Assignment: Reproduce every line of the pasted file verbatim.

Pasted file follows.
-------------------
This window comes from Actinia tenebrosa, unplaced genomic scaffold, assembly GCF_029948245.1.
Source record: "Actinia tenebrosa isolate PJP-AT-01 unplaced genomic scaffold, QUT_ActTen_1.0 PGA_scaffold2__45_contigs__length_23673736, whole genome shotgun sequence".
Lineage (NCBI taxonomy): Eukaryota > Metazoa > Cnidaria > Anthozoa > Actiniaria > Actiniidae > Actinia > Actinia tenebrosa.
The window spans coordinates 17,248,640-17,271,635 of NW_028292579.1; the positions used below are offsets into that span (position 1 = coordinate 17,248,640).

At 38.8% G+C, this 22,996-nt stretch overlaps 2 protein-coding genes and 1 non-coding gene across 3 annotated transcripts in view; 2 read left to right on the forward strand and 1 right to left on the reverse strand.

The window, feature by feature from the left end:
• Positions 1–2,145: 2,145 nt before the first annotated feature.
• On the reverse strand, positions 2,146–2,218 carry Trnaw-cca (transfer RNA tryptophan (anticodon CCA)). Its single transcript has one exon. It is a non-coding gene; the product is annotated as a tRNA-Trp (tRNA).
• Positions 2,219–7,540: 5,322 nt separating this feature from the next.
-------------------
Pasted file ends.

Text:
This window comes from Actinia tenebrosa, unplaced genomic scaffold, assembly GCF_029948245.1.
Source record: "Actinia tenebrosa isolate PJP-AT-01 unplaced genomic scaffold, QUT_ActTen_1.0 PGA_scaffold2__45_contigs__length_23673736, whole genome shotgun sequence".
Lineage (NCBI taxonomy): Eukaryota > Metazoa > Cnidaria > Anthozoa > Actiniaria > Actiniidae > Actinia > Actinia tenebrosa.
The window spans coordinates 17,248,640-17,271,635 of NW_028292579.1; the positions used below are offsets into that span (position 1 = coordinate 17,248,640).

At 38.8% G+C, this 22,996-nt stretch overlaps 2 protein-coding genes and 1 non-coding gene across 3 annotated transcripts in view; 2 read left to right on the forward strand and 1 right to left on the reverse strand.

The window, feature by feature from the left end:
• Positions 1–2,145: 2,145 nt before the first annotated feature.
• On the reverse strand, positions 2,146–2,218 carry Trnaw-cca (transfer RNA tryptophan (anticodon CCA)). Its single transcript has one exon. It is a non-coding gene; the product is annotated as a tRNA-Trp (tRNA).
• Positions 2,219–7,540: 5,322 nt separating this feature from the next.